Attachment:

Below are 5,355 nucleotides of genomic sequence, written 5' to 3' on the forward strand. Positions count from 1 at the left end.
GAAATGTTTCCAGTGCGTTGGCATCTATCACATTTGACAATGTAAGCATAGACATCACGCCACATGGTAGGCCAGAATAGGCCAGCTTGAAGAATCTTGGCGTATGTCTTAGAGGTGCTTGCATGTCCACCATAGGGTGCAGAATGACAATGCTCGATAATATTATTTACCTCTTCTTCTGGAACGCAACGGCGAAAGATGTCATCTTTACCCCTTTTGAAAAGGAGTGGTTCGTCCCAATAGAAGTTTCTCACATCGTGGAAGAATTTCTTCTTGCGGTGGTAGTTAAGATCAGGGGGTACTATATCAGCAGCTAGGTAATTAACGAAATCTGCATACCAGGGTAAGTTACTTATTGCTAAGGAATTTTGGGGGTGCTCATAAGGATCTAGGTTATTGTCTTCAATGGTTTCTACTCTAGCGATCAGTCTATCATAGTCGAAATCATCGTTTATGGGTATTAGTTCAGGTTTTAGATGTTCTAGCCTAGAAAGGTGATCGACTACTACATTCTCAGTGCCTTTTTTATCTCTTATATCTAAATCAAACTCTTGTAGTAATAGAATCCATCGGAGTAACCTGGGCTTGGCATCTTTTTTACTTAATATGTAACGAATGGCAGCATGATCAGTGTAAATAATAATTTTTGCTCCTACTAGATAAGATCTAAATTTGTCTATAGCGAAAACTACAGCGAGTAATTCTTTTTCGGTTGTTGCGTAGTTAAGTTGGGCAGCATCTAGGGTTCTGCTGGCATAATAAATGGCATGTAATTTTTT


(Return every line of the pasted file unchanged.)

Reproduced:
Below are 5,355 nucleotides of genomic sequence, written 5' to 3' on the forward strand. Positions count from 1 at the left end.
GAAATGTTTCCAGTGCGTTGGCATCTATCACATTTGACAATGTAAGCATAGACATCACGCCACATGGTAGGCCAGAATAGGCCAGCTTGAAGAATCTTGGCGTATGTCTTAGAGGTGCTTGCATGTCCACCATAGGGTGCAGAATGACAATGCTCGATAATATTATTTACCTCTTCTTCTGGAACGCAACGGCGAAAGATGTCATCTTTACCCCTTTTGAAAAGGAGTGGTTCGTCCCAATAGAAGTTTCTCACATCGTGGAAGAATTTCTTCTTGCGGTGGTAGTTAAGATCAGGGGGTACTATATCAGCAGCTAGGTAATTAACGAAATCTGCATACCAGGGTAAGTTACTTATTGCTAAGGAATTTTGGGGGTGCTCATAAGGATCTAGGTTATTGTCTTCAATGGTTTCTACTCTAGCGATCAGTCTATCATAGTCGAAATCATCGTTTATGGGTATTAGTTCAGGTTTTAGATGTTCTAGCCTAGAAAGGTGATCGACTACTACATTCTCAGTGCCTTTTTTATCTCTTATATCTAAATCAAACTCTTGTAGTAATAGAATCCATCGGAGTAACCTGGGCTTGGCATCTTTTTTACTTAATATGTAACGAATGGCAGCATGATCAGTGTAAATAATAATTTTTGCTCCTACTAGATAAGATCTAAATTTGTCTATAGCGAAAACTACAGCGAGTAATTCTTTTTCGGTTGTTGCGTAGTTAAGTTGGGCAGCATCTAGGGTTCTGCTGGCATAATAAATGGCATGTAATTTTTT